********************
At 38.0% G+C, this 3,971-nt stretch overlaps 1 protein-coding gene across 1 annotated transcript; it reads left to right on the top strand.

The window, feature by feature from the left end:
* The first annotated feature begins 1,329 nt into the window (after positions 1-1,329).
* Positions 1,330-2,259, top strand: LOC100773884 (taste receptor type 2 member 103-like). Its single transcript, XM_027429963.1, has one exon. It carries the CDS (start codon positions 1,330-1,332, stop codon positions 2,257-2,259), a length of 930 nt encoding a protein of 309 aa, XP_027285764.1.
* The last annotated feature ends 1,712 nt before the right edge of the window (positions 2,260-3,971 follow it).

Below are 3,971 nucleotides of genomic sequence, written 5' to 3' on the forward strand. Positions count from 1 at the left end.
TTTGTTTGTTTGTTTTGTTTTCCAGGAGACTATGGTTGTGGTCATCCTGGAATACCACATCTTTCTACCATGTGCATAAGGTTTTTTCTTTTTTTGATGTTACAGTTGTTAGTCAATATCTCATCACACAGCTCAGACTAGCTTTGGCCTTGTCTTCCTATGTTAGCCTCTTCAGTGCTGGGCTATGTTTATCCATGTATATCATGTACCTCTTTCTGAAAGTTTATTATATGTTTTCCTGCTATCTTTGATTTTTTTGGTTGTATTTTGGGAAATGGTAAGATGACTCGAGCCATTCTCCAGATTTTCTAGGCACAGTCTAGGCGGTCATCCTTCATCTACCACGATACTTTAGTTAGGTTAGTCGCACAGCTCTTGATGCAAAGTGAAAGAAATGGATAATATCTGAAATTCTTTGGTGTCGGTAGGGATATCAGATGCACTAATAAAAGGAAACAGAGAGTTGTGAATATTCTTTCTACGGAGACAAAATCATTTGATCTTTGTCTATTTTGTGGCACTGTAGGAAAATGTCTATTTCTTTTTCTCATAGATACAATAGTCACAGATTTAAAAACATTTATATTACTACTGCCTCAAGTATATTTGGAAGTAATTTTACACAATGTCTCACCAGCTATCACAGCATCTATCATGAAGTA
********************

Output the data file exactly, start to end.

At 38.0% G+C, this 3,971-nt stretch overlaps 1 protein-coding gene across 1 annotated transcript; it reads left to right on the top strand.

The window, feature by feature from the left end:
* The first annotated feature begins 1,329 nt into the window (after positions 1-1,329).
* Positions 1,330-2,259, top strand: LOC100773884 (taste receptor type 2 member 103-like). Its single transcript, XM_027429963.1, has one exon. It carries the CDS (start codon positions 1,330-1,332, stop codon positions 2,257-2,259), a length of 930 nt encoding a protein of 309 aa, XP_027285764.1.
* The last annotated feature ends 1,712 nt before the right edge of the window (positions 2,260-3,971 follow it).

Below are 3,971 nucleotides of genomic sequence, written 5' to 3' on the forward strand. Positions count from 1 at the left end.
TTTGTTTGTTTGTTTTGTTTTCCAGGAGACTATGGTTGTGGTCATCCTGGAATACCACATCTTTCTACCATGTGCATAAGGTTTTTTCTTTTTTTGATGTTACAGTTGTTAGTCAATATCTCATCACACAGCTCAGACTAGCTTTGGCCTTGTCTTCCTATGTTAGCCTCTTCAGTGCTGGGCTATGTTTATCCATGTATATCATGTACCTCTTTCTGAAAGTTTATTATATGTTTTCCTGCTATCTTTGATTTTTTTGGTTGTATTTTGGGAAATGGTAAGATGACTCGAGCCATTCTCCAGATTTTCTAGGCACAGTCTAGGCGGTCATCCTTCATCTACCACGATACTTTAGTTAGGTTAGTCGCACAGCTCTTGATGCAAAGTGAAAGAAATGGATAATATCTGAAATTCTTTGGTGTCGGTAGGGATATCAGATGCACTAATAAAAGGAAACAGAGAGTTGTGAATATTCTTTCTACGGAGACAAAATCATTTGATCTTTGTCTATTTTGTGGCACTGTAGGAAAATGTCTATTTCTTTTTCTCATAGATACAATAGTCACAGATTTAAAAACATTTATATTACTACTGCCTCAAGTATATTTGGAAGTAATTTTACACAATGTCTCACCAGCTATCACAGCATCTATCATGAAGTA